A little question about classes

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  1. #1
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    A little question about classes

    Hey guys! As I'm slowly learning C++, some questions arise and I think that this is the perfect place to ask them. Let's say we have a base class "A" and a derived class "B". To dynamically allocate object of class B we could write this
    Code:
     B *ptr = new B();
    However, I often seen that some people write this
    Code:
    A *ptr = new B();
    So, my question is: Why would you do this? If you create an object of Derived Class with a pointer to a Base Class, then you can only access the derived members of that class, losing access to the rest of the class members. What is the reason for choosing second method over first method? Thank you in advance.

  2. #2
    Confused Magos's Avatar
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    Without virtual members there would prolly not be much use, no.
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    Devil's Advocate SlyMaelstrom's Avatar
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    That's polymorphism. It's a big subject that I'm not going to explain, so I'll be blunt with my reply.

    Imagine you have a base class that has two derived classes. I'll use the example of dog and cat of the base class pet. Now lets say we have a digital family and they have their digital pet and that digital pet is going to be a dog. Now we can do two things... we can make a space to hold the address of a dog... but let's say at some point we want that digital dog to die, and when that happens the digital family wants to buy a digital cat... but the slot they have is made for a dog... what are they going to do? Another option instead of making space for a dog is to make space for a pet. That pet can hold whatever... a dog... a cat... any other classes derived from it.

    That's one feature of polymorphism, and if you google that term you can learn a lot more.
    Sent from my iPadŽ

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    Well what benefits would second method have if it had virtual members? By the way, Base class A contains virtual destructor.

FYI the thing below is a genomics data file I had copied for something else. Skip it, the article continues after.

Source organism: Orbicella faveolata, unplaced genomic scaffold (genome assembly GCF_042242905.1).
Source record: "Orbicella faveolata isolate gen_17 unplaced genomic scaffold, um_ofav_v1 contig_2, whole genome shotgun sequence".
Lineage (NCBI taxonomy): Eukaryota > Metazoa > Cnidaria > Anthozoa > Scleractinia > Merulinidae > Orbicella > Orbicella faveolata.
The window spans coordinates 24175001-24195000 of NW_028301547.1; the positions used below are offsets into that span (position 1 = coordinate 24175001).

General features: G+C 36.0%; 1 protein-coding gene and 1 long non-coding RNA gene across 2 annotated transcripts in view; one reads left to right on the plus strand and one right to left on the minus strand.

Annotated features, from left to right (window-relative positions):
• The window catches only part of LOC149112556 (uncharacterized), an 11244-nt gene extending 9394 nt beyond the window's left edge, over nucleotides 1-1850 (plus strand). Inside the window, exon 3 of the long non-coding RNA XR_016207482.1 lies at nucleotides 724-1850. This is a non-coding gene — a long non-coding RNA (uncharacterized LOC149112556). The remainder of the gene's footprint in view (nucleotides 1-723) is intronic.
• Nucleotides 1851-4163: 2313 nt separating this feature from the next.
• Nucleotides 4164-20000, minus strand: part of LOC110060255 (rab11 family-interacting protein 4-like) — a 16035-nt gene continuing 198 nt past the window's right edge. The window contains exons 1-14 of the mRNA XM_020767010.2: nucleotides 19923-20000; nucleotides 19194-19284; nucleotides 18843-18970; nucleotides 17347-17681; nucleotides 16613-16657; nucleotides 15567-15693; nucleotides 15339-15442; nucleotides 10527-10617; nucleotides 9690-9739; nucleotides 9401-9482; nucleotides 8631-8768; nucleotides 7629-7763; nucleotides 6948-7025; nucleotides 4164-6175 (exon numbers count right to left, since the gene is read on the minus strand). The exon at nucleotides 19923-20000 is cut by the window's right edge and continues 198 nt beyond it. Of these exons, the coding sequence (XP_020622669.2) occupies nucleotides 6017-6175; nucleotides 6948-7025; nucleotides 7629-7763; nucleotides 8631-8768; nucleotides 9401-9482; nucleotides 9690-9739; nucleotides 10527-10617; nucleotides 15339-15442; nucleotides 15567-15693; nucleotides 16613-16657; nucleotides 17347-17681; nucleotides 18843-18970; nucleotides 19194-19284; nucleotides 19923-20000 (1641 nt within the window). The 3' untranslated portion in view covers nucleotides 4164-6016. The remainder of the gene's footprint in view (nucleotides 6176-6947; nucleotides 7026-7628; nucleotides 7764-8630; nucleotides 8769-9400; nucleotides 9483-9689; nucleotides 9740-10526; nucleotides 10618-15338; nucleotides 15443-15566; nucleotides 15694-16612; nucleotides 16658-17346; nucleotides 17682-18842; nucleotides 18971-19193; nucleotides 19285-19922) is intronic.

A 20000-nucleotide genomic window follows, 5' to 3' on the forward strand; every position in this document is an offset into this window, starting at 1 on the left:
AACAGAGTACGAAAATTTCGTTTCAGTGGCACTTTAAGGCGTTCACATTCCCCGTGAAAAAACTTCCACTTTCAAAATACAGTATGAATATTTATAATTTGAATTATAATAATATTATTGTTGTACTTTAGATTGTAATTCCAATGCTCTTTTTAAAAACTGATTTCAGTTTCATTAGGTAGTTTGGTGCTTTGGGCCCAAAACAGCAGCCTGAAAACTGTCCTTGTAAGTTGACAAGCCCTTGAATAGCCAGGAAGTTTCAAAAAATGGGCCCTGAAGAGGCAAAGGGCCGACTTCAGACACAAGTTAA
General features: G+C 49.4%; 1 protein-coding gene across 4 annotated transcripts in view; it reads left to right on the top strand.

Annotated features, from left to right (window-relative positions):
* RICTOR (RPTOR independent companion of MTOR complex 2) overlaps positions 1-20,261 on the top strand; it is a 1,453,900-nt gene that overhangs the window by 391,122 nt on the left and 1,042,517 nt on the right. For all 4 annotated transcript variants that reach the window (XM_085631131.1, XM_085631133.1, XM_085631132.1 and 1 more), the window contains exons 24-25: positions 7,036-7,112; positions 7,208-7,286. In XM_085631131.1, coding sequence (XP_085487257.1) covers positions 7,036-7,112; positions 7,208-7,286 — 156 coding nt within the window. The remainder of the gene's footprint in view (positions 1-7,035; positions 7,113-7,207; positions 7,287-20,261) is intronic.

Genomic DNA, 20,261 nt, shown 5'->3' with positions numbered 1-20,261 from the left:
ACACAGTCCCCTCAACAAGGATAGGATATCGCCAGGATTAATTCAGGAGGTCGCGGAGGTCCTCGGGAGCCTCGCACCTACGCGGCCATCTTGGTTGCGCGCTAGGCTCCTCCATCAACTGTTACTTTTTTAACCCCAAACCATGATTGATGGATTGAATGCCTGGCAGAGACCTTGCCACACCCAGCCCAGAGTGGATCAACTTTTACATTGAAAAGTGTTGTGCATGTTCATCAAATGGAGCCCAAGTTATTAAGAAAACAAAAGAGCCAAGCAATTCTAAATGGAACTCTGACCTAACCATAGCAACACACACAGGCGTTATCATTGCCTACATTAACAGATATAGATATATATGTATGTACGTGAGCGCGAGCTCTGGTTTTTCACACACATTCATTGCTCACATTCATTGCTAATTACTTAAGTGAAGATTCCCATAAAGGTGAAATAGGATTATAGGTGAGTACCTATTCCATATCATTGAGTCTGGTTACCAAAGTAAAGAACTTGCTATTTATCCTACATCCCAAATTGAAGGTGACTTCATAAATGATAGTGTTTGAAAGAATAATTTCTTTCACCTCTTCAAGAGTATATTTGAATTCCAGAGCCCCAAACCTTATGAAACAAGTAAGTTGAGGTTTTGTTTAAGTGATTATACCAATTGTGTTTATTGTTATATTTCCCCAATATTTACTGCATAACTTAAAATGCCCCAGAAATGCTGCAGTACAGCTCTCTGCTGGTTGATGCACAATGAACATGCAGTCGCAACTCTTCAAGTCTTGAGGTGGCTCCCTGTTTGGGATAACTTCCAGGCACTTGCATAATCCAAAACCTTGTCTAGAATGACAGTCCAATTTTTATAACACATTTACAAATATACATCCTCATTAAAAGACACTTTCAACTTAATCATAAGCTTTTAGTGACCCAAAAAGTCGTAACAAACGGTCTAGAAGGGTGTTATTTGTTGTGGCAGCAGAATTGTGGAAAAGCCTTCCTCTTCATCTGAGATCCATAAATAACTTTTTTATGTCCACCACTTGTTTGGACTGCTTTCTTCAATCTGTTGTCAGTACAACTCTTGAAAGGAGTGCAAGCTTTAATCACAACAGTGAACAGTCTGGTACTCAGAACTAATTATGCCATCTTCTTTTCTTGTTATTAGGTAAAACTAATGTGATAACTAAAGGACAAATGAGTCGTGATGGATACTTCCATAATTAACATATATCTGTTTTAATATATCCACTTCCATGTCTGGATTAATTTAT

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    Thank you Sly, that's just what I've been thinking about! But tell me if I'm wrong - If you use second method, you can only access the inherited members of the class. not the new ones you specify, right?

  6. #6
    Confused Magos's Avatar
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    Any scenario where you need a common interface.

    Just making this example up, may be better ones. It can create and print a binary tree. The CNode class stores the subtrees and can call the Print method the same way whether it is a node or a leaf.
    Code:
    #include <iostream>
    
    class CBase
    {
      public:
        virtual void Print() = 0;
    };
    
    class CNode : public CBase
    {
      public:
        CNode(CBase* NewLeft, CBase* NewRight)
        {
          Left = NewLeft;
          Right = NewRight;
        }
    
        virtual void Print()
        {
          std::cout << "(";
          Left->Print();
          std::cout << ", ";
          Right->Print();
          std::cout << ")";
        }
    
      protected:
        CBase* Left;
        CBase* Right;
    };
    
    class CLeaf : public CBase
    {
      public:
        CLeaf(float NewValue)
        {
          Value = NewValue;
        }
    
        virtual void Print()
        {
          std::cout << Value;
        }
    
      protected:
        float Value;
    };
    
    int main()
    {
      CBase* BinaryTree = new CNode(new CLeaf(3.0f), new CNode(new CLeaf(1.5f), new CLeaf(9.2f)));
      BinaryTree->Print();
      return 0;
    }
    Haven't tested it so it may contain errors (and does contain memory leaks).
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    I understand you Magos, thanks for an example. One qustion though, you declare BinaryTree with 3 arguments instead of two. Is it your mistake or I just didn't get it. OH, nevermind you did it right
    Last edited by Newbeee; 06-15-2006 at 04:33 PM.

  8. #8
    Confused Magos's Avatar
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    It might be hard to see in "linear" text code, but it has a tree shape (CNode has exactly 2 arguments and CLeaf has exactly 1). This indentation might make it clearer:
    Code:
    CBase* BinaryTree = new CNode
                            (
                              new CLeaf(3.0f),
                              new CNode
                              (
                                new CLeaf(1.5f),
                                new CLeaf(9.2f)
                              )
                            );
    MagosX.com

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    Teach a man to fish and you feed him for a lifetime.

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    Yeah, that's how i mistaken it, because it was all in one line. But that's a great example to demonstrate polymorphism!

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    Here's a link to an article I've written. It's an article about the STL (it's not finished yet, though) but the std::vector<> part has an example of polymorphism.

    http://code-dynasty.net/articles/C_A...Programming/80

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